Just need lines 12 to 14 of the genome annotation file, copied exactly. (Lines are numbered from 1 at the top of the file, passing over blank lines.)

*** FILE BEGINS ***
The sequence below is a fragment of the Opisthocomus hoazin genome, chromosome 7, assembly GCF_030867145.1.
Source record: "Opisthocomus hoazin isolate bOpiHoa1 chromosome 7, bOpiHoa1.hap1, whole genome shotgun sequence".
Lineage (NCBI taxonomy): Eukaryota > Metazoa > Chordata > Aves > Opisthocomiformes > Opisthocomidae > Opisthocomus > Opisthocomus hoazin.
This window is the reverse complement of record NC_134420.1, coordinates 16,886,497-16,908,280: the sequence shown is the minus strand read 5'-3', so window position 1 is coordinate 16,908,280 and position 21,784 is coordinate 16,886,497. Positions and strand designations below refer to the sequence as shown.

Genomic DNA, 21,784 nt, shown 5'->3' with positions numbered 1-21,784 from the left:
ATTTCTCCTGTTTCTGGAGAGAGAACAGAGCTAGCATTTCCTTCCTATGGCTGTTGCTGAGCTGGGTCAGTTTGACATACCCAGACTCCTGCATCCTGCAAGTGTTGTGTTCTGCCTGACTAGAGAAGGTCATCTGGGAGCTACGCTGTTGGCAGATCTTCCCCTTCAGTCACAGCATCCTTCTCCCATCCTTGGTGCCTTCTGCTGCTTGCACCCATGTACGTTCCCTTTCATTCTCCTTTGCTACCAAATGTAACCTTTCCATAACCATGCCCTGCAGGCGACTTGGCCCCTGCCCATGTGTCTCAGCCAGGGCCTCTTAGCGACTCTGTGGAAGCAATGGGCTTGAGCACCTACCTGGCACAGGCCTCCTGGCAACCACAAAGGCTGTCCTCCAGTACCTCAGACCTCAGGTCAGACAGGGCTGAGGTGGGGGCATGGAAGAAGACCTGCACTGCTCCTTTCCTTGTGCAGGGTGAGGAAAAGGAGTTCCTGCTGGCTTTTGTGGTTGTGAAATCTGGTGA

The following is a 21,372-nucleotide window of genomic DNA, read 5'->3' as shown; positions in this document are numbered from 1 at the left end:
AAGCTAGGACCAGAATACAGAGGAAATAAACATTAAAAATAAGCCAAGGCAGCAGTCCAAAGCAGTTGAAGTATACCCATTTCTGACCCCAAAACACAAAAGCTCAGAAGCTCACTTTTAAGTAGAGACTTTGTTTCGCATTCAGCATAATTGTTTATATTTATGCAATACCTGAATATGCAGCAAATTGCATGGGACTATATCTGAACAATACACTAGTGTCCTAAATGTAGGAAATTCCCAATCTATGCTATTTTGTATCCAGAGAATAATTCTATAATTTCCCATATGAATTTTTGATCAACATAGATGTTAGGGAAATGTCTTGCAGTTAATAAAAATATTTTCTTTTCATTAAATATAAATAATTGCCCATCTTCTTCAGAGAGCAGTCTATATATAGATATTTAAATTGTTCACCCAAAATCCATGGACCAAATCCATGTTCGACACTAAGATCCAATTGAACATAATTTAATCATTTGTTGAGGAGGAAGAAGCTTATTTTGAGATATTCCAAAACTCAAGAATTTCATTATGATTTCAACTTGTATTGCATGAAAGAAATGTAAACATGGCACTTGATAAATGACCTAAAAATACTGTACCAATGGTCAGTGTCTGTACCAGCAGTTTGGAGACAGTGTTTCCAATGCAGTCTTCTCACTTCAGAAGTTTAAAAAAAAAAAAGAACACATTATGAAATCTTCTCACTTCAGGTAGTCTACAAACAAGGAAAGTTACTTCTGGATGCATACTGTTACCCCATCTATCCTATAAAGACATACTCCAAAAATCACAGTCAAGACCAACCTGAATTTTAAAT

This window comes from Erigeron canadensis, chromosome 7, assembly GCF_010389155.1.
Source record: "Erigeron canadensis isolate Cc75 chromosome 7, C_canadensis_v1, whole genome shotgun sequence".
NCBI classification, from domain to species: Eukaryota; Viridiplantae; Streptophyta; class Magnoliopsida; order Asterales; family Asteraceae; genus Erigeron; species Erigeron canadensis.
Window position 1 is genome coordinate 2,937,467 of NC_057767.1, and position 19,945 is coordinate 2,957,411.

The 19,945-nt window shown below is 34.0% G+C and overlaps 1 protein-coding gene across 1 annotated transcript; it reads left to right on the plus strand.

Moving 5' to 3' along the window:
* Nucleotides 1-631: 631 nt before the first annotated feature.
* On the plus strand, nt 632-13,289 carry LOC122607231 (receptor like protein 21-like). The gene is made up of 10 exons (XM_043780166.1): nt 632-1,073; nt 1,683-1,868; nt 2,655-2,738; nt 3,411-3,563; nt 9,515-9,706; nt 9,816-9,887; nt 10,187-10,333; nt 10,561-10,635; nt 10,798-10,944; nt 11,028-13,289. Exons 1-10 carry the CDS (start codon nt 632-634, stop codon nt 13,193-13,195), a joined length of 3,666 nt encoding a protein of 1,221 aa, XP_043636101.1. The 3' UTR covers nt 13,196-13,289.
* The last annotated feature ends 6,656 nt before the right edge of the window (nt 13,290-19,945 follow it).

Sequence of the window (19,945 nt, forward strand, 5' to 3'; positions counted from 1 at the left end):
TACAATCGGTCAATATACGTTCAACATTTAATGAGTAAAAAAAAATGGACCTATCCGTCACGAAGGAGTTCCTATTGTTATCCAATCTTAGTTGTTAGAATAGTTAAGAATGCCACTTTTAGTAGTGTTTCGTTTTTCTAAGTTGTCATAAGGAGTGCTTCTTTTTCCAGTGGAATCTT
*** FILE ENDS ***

Window position 1 is genome coordinate 2,937,467 of NC_057767.1, and position 19,945 is coordinate 2,957,411.

The 19,945-nt window shown below is 34.0% G+C and overlaps 1 protein-coding gene across 1 annotated transcript; it reads left to right on the plus strand.

Moving 5' to 3' along the window: